Friday, July 14, 2017

Deesdoi (It’s Hot!)

As I drove to Bluff early Tuesday morning to open the Cafe, I noticed a pink blush extending across the entire eastern skyline. It was as if the Sun was taunting me, playing a game of illusion, hide-and-seek, or threatening to rise as a band of light rather than a big yellow orb. Working with the Navajo people has caused me to think of the Sun as a sentient being, rather than a ball of hot gaseous eruptions.

There was a coolness in the predawn breeze flowing across my fingertips as I drove south. I inhaled. The smell of burnt wood was in the air, and I assumed both the aura and aroma I witnessed were caused by the terrible fire ravaging the woodlands on the southwestern side of the state. The assault on my senses made me think of Fire God, the Navajo deity credited with cleansing the Earth by fire. Leave it to Navajo culture to explain how natural occurrences we view as negative actually have a positive side to balance things out.

I arrived in Bluff before sunrise, let the staff in and began slinging hash and cleaning tables. It wasn't until late morning that I emerged from the Cafe and realized how hot it was outside. As I stood on the porch looking out onto the parched landscape, a bead of sweat formed at my temple and rolled down my jaw line. Shaking my head and wiping my chin, I walked across the porch and into the refrigerated air circulating through the Twin Rocks trading post.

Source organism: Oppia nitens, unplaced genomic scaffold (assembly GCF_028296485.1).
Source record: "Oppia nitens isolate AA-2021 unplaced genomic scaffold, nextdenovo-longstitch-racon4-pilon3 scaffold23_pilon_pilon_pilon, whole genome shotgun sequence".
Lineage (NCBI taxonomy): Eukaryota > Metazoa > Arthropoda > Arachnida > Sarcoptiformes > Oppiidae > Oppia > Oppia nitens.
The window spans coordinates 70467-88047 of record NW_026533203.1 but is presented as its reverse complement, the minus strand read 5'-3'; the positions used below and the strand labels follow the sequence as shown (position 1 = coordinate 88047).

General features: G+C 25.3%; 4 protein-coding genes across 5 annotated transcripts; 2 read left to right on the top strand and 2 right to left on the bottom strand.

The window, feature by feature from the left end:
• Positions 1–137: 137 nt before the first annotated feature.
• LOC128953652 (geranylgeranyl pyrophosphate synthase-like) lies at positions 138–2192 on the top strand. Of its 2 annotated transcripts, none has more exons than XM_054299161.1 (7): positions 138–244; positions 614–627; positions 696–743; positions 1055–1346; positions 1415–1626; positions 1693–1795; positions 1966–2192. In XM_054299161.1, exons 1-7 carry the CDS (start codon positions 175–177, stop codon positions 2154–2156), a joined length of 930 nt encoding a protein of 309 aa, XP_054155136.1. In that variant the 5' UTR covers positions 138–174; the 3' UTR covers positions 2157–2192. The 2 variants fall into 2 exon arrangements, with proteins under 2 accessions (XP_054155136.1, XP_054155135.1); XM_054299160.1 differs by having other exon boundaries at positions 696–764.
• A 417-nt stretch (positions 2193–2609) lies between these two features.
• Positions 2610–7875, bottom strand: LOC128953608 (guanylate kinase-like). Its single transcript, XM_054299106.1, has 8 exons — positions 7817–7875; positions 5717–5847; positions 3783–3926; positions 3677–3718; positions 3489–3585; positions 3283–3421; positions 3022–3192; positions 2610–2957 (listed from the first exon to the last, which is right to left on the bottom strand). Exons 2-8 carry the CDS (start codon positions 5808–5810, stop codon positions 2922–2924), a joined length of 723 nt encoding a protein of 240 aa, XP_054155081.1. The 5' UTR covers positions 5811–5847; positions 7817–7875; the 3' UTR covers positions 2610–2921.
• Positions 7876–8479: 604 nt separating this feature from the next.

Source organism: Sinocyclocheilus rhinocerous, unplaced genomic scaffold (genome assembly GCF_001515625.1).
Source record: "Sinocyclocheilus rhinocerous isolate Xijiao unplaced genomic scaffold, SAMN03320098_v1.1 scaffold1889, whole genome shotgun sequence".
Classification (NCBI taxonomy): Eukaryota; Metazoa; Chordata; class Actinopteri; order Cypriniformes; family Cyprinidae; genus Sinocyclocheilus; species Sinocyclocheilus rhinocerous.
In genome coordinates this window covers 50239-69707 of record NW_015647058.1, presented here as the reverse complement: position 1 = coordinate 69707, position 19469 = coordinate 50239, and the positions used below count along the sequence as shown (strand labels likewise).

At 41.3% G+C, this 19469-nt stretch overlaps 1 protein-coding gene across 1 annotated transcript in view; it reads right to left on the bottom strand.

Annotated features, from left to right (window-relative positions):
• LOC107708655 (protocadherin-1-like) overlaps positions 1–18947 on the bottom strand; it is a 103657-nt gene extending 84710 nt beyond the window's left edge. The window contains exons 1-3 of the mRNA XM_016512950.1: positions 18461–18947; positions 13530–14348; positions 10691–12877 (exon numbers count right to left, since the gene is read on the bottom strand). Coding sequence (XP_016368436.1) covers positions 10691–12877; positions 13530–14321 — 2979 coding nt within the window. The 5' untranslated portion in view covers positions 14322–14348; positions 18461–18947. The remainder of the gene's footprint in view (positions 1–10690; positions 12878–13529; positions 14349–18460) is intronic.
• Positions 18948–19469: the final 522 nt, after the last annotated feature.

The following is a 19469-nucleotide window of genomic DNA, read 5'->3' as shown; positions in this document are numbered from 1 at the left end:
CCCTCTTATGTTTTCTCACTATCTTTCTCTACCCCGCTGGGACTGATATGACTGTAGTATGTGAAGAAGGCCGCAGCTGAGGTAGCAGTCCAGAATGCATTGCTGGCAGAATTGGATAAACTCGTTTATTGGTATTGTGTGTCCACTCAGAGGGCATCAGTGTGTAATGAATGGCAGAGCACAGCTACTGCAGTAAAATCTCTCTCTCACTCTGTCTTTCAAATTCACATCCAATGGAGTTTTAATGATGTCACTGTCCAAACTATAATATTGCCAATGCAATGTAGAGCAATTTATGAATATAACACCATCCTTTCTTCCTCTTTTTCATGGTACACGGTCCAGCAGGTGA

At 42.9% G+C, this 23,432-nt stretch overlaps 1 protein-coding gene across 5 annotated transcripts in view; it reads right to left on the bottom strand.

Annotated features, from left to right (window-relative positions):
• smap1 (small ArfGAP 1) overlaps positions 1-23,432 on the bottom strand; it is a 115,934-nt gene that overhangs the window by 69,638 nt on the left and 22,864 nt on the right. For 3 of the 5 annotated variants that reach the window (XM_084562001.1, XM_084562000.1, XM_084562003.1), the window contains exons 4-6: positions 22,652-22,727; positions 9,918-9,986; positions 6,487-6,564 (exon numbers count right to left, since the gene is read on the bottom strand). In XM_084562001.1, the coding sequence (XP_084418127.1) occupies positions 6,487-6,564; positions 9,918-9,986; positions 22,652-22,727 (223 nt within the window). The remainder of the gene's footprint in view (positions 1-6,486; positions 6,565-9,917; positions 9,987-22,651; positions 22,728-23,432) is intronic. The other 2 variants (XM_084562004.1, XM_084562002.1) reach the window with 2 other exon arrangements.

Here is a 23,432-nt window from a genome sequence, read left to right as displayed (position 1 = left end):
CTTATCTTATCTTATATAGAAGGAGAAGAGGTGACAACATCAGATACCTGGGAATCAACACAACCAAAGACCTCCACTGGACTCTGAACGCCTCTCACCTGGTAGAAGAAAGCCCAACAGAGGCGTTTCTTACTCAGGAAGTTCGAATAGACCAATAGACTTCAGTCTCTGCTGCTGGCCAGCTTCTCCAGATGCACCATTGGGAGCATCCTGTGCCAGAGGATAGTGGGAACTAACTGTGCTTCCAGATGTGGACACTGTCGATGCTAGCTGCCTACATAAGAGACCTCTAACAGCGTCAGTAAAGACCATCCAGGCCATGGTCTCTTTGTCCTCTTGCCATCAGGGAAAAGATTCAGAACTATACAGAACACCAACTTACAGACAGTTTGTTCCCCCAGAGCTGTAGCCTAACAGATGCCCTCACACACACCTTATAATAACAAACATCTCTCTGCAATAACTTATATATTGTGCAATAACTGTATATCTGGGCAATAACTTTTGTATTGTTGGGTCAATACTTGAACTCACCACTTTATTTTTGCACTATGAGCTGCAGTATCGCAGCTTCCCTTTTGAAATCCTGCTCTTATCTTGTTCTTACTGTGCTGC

Entering my office, I pulled David Carpenter's master’s thesis from my bookshelf and began reviewing the life and times of Jens Nelson, the first Mormon Bishop and an original settler of our small hamlet. Viewing the pictures of early Bluff, I marveled at the hardship those hardy settlers endured while attempting to settle this desolate outpost, evade federal marshals looking for polygamists, and pacifying the Native neighbors they displaced. I looked out of the picture windows at the heat waves dancing off the hard-packed earth and imagined living and working out in 100-plus degree heat for two months each year.

The Navajo and Ute people were mobile; when it got hot they pulled up stakes and headed to the high country. Not so with the settlers. Bluff was established as a self-sustaining community. This meant that every citizen dug in, stayed put, and did everything in their power to help the others survive. They attempted to manage an unmanageable river, raise cows and sheep on short grass, and grow crops in an alkaline soil that had a bad habit of locking up tighter than a wedge. No Bull!

When the temperature soars into triple digits in Bluff, things get hot and stay hot. The rock houses of that period, along with the surrounding cliffs, absorb heat all day, until they match the surrounding heat index. The nice thing about the high desert is that the temperature can drop 30 degrees during the night. Not so with the super-heated red rocks; they radiate stored energy late into the night. Uninsulated as those homes were, they simply became ovens.

Trees were scarce; shade was a rare commodity. I would venture to guess that more than one feud broke out based on crossing boundaries as the sun tracked one direction and shade the other. The lack of indoor plumbing; labor intensive, exhaustive days; uncomfortable, restless nights; and struggling to keep more than one family happy must have caused many a rugged pioneer to suffer the effects of heat stroke in more ways than one. Life was definitely much harder back then than now.

Modern-day Bluff still provides its inhabitants with plenty of hard work and sacrifice. The river no longer attempts to flush us down stream at every opportunity. We manage the heat with refrigeration and cold drinks and get plenty of rest and relaxation. The Native Americans have accepted us to the extent of aiding and benefiting our business, and I have only one sweet, gentle creature keeping me lined out and working towards the common good. Iina ei nizhoni (Life is good/beautiful!).

No comments: